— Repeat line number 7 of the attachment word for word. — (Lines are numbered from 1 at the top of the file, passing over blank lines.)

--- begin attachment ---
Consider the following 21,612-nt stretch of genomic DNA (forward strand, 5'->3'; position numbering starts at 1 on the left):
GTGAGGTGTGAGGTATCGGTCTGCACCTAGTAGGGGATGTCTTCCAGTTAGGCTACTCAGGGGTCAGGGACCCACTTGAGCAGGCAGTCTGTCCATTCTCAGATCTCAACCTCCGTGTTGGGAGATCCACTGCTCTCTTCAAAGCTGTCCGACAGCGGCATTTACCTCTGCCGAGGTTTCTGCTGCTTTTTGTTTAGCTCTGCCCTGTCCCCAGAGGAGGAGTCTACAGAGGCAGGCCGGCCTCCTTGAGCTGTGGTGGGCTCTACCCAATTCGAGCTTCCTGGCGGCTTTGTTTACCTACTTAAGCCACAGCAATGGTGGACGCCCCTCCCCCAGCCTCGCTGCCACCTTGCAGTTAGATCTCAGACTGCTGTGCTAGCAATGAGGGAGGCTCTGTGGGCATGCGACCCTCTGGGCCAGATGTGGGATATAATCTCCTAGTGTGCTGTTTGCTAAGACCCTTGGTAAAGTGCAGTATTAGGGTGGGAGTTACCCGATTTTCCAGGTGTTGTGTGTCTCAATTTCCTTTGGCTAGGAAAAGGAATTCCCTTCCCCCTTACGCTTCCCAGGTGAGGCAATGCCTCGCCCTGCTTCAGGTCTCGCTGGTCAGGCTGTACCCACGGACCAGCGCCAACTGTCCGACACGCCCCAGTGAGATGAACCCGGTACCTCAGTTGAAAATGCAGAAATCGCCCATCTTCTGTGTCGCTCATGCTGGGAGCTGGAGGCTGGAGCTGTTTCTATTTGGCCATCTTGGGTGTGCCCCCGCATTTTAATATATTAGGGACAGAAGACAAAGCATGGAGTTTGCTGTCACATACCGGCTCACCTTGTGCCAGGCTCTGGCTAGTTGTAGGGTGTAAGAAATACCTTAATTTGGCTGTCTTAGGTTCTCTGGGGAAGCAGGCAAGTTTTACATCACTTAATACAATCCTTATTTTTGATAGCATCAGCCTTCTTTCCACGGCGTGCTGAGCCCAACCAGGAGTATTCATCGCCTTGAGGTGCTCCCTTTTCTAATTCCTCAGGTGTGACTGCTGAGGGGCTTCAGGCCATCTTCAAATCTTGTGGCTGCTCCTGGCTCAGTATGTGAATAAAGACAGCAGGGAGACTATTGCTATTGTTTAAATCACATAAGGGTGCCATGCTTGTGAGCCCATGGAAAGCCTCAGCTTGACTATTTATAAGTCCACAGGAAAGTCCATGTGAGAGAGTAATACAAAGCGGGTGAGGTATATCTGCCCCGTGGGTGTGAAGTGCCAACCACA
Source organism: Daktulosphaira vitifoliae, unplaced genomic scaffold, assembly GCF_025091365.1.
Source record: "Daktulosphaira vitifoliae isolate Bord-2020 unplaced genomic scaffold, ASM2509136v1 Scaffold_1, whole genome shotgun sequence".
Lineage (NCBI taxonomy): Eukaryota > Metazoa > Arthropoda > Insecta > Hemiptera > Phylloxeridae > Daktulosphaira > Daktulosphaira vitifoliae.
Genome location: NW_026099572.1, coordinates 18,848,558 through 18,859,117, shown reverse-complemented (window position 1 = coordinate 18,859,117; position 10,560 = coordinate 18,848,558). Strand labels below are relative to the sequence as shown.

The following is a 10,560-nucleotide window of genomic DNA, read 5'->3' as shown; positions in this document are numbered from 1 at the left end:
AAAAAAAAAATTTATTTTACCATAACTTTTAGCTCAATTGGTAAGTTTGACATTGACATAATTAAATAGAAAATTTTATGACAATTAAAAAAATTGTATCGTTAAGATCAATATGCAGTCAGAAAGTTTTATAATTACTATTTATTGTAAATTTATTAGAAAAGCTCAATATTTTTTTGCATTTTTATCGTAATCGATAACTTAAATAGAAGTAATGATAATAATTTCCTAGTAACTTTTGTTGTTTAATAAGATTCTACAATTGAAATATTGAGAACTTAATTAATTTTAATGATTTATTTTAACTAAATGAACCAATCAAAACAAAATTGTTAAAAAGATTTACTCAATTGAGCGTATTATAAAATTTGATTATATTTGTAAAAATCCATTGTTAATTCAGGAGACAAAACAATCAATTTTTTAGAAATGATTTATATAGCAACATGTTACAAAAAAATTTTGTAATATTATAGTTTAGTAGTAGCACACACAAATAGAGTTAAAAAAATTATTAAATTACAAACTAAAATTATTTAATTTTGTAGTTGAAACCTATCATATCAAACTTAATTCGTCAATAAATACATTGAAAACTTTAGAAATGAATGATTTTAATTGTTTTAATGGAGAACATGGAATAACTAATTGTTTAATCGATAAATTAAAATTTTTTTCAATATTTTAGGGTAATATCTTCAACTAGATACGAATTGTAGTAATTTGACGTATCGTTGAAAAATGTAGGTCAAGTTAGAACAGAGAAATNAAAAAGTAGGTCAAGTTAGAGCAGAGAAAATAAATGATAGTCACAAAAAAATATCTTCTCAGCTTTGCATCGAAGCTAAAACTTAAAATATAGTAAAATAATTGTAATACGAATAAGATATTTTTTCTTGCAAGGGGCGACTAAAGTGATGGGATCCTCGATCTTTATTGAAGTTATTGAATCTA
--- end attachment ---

The following is a 10,560-nucleotide window of genomic DNA, read 5'->3' as shown; positions in this document are numbered from 1 at the left end: